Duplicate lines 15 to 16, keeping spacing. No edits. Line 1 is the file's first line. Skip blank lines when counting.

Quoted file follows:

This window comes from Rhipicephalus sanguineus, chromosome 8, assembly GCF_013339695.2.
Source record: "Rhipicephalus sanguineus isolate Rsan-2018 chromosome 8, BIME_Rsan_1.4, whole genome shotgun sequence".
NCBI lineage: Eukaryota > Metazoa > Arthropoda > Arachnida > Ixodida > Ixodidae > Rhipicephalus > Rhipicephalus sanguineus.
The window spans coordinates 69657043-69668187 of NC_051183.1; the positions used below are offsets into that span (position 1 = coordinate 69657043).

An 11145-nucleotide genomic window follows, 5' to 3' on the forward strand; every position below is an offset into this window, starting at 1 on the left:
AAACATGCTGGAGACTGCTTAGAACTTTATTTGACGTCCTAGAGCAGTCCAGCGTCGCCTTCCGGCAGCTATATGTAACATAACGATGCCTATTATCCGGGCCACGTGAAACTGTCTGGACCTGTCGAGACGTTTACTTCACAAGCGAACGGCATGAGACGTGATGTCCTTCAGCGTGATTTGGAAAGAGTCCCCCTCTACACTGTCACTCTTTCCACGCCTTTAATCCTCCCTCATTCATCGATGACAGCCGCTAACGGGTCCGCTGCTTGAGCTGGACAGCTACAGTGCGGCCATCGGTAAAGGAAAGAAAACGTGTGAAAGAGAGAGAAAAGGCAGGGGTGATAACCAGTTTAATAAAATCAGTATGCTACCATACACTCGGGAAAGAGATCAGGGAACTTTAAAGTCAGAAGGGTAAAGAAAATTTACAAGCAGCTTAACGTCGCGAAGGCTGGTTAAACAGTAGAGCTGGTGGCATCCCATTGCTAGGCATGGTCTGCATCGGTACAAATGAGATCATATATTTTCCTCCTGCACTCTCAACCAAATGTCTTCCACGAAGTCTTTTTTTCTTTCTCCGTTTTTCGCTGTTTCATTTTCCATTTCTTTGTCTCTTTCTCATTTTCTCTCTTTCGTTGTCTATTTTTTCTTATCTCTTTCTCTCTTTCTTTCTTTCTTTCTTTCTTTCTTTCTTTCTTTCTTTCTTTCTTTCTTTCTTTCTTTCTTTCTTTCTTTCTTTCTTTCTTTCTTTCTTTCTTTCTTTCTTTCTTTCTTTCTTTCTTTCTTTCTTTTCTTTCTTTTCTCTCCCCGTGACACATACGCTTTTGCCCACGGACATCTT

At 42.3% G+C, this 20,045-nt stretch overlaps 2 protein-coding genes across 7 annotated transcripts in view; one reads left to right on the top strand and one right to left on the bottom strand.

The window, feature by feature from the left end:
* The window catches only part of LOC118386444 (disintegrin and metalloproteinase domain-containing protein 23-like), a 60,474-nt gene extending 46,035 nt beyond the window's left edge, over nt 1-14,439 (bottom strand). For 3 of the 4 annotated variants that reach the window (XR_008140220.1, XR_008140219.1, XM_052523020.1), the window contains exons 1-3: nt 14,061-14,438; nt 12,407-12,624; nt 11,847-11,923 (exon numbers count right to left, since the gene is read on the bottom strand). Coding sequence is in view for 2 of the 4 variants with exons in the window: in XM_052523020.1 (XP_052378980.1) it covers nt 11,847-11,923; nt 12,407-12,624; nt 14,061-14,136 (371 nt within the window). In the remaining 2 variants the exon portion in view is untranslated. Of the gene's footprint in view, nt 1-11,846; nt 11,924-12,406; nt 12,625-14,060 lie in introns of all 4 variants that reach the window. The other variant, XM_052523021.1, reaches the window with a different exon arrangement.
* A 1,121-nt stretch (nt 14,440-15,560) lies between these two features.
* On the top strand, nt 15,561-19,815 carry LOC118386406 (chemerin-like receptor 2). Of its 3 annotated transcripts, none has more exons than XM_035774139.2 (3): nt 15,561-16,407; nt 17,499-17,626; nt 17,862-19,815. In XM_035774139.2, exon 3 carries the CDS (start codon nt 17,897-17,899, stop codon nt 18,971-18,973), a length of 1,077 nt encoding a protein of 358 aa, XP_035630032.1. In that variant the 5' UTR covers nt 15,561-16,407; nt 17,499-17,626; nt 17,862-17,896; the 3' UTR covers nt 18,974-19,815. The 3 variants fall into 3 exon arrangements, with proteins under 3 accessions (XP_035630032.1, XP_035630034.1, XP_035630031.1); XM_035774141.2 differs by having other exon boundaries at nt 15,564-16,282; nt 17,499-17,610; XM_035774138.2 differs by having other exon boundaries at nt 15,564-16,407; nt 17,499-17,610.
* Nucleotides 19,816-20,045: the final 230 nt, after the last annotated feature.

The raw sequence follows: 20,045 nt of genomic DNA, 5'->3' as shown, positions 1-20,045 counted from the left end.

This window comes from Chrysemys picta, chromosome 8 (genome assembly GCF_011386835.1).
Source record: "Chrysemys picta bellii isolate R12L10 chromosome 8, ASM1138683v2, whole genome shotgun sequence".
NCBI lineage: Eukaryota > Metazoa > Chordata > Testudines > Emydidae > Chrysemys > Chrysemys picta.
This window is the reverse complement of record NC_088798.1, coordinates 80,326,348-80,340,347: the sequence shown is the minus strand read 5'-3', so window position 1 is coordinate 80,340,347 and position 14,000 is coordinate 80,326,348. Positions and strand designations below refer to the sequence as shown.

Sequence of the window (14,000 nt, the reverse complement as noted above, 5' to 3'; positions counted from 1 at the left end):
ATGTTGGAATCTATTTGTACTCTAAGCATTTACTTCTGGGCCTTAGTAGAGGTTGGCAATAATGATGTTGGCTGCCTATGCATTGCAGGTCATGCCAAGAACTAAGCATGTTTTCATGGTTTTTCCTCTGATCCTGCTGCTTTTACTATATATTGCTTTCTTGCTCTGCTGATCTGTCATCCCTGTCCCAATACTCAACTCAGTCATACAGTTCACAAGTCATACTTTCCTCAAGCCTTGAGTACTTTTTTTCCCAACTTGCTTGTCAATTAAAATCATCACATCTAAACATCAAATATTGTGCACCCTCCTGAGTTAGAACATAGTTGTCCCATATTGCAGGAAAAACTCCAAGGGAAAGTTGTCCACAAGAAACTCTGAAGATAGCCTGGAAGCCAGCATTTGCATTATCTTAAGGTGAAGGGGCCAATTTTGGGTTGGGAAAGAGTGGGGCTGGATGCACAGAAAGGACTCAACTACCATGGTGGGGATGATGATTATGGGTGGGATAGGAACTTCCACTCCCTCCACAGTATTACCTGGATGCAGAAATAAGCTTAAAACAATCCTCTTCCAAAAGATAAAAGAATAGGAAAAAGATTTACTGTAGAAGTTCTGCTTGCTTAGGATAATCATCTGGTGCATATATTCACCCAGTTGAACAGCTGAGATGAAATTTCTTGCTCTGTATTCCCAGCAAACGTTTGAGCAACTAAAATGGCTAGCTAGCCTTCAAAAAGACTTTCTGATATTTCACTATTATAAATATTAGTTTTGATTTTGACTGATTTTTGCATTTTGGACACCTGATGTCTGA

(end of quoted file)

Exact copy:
Source record: "Chrysemys picta bellii isolate R12L10 chromosome 8, ASM1138683v2, whole genome shotgun sequence".
NCBI lineage: Eukaryota > Metazoa > Chordata > Testudines > Emydidae > Chrysemys > Chrysemys picta.